MT: Semantics.

HW: And don't forget, on this planet we are still producing between two-thirds and 70 percent of the electric energy with CO2-emitting, non-regenerative fuels. The growth in energy demand just for growth of the population, the growth of the emerging countries, is enormous.

2014 Maserati Granturismo MC Centennial Edition Coupe Badge© Provided by MotorTrend 2014 Maserati Granturismo MC Centennial Edition Coupe Badge MT: But we also need electricity to harness hydrogen and pressurize it and transport it.

HW: True.

MT: Do you see a bigger challenge here for your brand, which is known for performance?

HW: Well, this is 20 years from now and beyond. For the time being, we will be fine with this. I believe we will have the coexistence between various technologies for a long period of time, so if you are the super performance freak, it's feasible you go to a high-performance hybrid like LaFerrari. If you are the super performance freak, you will potentially take the hybrid Maserati, which gives you a decent Maserati-like performance but not over the edge.

MT: "Not over the edge." Is that how you'd describe Maserati's style?

HW: I think so. We always pointed on the total package because if you are in the race to be the quickest and the most powerful, you will be only in the lead for a week. And then somebody else comes along and creates something fantastic like the Charger Hellcat.

Maserati and Alfa Romeo CEO Talks Future Cars, Future Powertrains

2015 Dodge Charger SRT Hellcat© Provided by MotorTrend 2015 Dodge Charger SRT Hellcat MT: I never would've imagined you'd be able to buy a family sedan with 700 horsepower for $60,000.

HW: Me neither.

MT: It's just absurd, but it's kind of wonderful at the same time.

HW: That's true.

MT: Maserati's made it clear you focus on driver involvement and don't invest as much in driver assistance.

HW: We are, and we will offer — we will go with the Levante with the first rollout of more advanced systems. Adaptive stop-and-go cruise control, the first step of autonomous driving, and so on. Because it's part of the safety strategy of the future, and it's becoming an indispensible attribute of any type of product. Usually people who are choosing our cars, they want to drive, they want to be involved, they don't want to be driven. Step by step: We will never be a full front-runner on these gimmicks. Autonomous driving is around the corner. It will be beneficial to all of us for safety reasons. A lot of questions remain, but from my point of view, it will become kind of a standard.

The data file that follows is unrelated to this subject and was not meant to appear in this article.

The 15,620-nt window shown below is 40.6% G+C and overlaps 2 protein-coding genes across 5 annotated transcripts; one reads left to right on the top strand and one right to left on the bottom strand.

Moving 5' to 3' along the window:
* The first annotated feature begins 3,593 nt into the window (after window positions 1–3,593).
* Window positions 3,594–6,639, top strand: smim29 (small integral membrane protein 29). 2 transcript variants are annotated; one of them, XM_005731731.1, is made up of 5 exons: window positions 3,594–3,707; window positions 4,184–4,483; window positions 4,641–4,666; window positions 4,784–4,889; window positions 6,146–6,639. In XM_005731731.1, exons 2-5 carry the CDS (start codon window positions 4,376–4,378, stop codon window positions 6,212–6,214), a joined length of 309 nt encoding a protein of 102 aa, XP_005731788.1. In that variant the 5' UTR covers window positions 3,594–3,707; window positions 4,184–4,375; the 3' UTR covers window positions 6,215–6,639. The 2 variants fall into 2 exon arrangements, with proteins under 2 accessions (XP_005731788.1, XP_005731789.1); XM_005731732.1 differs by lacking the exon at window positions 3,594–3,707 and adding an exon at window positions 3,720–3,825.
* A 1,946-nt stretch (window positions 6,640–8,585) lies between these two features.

Maserati Alfieri Concept Show Floor Front Side View© Provided by MotorTrend Maserati Alfieri Concept Show Floor Front Side View MT: And there's room for autonomous driving in a Maserati?

HW: To a certain extent, yes. With traffic. Getting here this morning, it would be beneficial, autonomous driving.

MT: Are Maserati customers asking for these aids?

HW: Not yet. But in the future, it will just become a standard. It's not a differentiator. It will become a kind of a knockout factor — you have to have it. Nobody will drive a Maserati because it has the best autonomous driving features. Maybe people will reject to buy one because they don't want to have something like this, but maybe they will want it in an absolutely annoying situation you are potentially in every morning and every evening. I still have difficulties to imagine myself sitting in my car behind my steering wheel and reading a newspaper. Can you imagine? It will be a generational change — our children, or the children of our children.

Maserati Alfieri Concept Rear Three Quarter 06© Provided by MotorTrend Maserati Alfieri Concept Rear Three Quarter 06